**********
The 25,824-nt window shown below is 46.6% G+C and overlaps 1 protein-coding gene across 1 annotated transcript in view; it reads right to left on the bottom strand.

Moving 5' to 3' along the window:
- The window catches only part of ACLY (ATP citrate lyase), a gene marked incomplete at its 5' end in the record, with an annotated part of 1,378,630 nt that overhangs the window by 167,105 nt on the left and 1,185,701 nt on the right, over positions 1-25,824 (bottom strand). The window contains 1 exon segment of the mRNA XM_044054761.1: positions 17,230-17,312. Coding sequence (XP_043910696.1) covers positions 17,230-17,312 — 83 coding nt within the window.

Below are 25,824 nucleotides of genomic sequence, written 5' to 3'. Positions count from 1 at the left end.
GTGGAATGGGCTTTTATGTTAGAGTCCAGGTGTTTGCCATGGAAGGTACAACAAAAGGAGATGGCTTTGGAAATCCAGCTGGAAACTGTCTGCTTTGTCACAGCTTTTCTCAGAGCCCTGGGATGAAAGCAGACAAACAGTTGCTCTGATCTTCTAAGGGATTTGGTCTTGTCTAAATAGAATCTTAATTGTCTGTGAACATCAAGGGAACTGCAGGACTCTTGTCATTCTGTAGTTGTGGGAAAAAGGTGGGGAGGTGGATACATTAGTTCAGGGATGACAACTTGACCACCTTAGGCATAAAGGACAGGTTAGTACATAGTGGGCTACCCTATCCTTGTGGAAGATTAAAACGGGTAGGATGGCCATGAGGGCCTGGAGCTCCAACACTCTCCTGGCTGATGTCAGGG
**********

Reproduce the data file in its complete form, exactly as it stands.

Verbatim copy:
The 25,824-nt window shown below is 46.6% G+C and overlaps 1 protein-coding gene across 1 annotated transcript in view; it reads right to left on the bottom strand.

Moving 5' to 3' along the window:
- The window catches only part of ACLY (ATP citrate lyase), a gene marked incomplete at its 5' end in the record, with an annotated part of 1,378,630 nt that overhangs the window by 167,105 nt on the left and 1,185,701 nt on the right, over positions 1-25,824 (bottom strand). The window contains 1 exon segment of the mRNA XM_044054761.1: positions 17,230-17,312. Coding sequence (XP_043910696.1) covers positions 17,230-17,312 — 83 coding nt within the window.

Below are 25,824 nucleotides of genomic sequence, written 5' to 3'. Positions count from 1 at the left end.
GTGGAATGGGCTTTTATGTTAGAGTCCAGGTGTTTGCCATGGAAGGTACAACAAAAGGAGATGGCTTTGGAAATCCAGCTGGAAACTGTCTGCTTTGTCACAGCTTTTCTCAGAGCCCTGGGATGAAAGCAGACAAACAGTTGCTCTGATCTTCTAAGGGATTTGGTCTTGTCTAAATAGAATCTTAATTGTCTGTGAACATCAAGGGAACTGCAGGACTCTTGTCATTCTGTAGTTGTGGGAAAAAGGTGGGGAGGTGGATACATTAGTTCAGGGATGACAACTTGACCACCTTAGGCATAAAGGACAGGTTAGTACATAGTGGGCTACCCTATCCTTGTGGAAGATTAAAACGGGTAGGATGGCCATGAGGGCCTGGAGCTCCAACACTCTCCTGGCTGATGTCAGGG